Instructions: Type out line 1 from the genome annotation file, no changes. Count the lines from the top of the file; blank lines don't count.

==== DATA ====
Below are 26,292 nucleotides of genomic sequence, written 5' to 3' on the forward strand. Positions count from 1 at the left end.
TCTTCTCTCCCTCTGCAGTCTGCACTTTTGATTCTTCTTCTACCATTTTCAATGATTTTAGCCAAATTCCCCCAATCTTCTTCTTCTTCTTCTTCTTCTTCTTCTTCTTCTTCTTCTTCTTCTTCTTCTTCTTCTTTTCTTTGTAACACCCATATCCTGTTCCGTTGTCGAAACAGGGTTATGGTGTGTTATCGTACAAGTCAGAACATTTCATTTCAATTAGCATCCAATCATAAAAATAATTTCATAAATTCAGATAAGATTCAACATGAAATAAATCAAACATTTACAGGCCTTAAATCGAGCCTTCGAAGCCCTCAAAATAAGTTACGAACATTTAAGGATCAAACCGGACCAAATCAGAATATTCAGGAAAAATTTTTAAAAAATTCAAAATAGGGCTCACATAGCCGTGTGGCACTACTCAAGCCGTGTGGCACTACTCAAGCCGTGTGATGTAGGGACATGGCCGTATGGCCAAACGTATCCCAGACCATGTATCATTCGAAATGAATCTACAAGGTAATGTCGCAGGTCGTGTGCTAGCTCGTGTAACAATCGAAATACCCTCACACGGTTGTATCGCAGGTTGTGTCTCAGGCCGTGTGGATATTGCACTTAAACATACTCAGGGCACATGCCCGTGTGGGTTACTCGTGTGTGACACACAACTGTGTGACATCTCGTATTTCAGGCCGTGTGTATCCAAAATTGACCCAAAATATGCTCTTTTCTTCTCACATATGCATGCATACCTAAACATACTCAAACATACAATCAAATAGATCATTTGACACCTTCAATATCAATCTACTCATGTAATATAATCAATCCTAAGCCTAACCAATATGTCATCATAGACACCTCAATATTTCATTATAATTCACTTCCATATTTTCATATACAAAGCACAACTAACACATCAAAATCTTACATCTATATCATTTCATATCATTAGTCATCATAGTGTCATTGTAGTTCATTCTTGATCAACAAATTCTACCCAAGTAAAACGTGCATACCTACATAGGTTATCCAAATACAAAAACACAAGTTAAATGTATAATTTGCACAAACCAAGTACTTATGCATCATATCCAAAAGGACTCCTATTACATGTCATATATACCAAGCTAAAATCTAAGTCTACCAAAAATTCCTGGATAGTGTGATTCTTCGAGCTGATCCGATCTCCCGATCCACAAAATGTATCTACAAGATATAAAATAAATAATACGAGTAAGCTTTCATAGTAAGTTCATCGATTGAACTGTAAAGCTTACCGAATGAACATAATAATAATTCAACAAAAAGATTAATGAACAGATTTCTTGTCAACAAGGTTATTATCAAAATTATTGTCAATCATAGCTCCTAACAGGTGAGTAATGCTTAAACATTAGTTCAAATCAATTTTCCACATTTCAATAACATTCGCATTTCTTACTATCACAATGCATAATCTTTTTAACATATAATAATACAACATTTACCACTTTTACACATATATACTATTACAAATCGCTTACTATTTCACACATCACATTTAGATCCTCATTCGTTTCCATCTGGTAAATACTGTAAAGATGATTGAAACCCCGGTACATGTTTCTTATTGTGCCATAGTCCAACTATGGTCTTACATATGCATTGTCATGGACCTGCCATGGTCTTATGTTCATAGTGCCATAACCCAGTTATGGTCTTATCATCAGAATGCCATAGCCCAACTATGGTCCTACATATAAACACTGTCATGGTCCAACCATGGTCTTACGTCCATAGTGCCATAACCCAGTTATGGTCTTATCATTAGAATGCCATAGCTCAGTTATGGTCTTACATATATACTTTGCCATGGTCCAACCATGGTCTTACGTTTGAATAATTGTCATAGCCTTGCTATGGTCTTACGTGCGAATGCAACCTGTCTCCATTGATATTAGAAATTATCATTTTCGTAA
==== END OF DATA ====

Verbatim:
Below are 26,292 nucleotides of genomic sequence, written 5' to 3' on the forward strand. Positions count from 1 at the left end.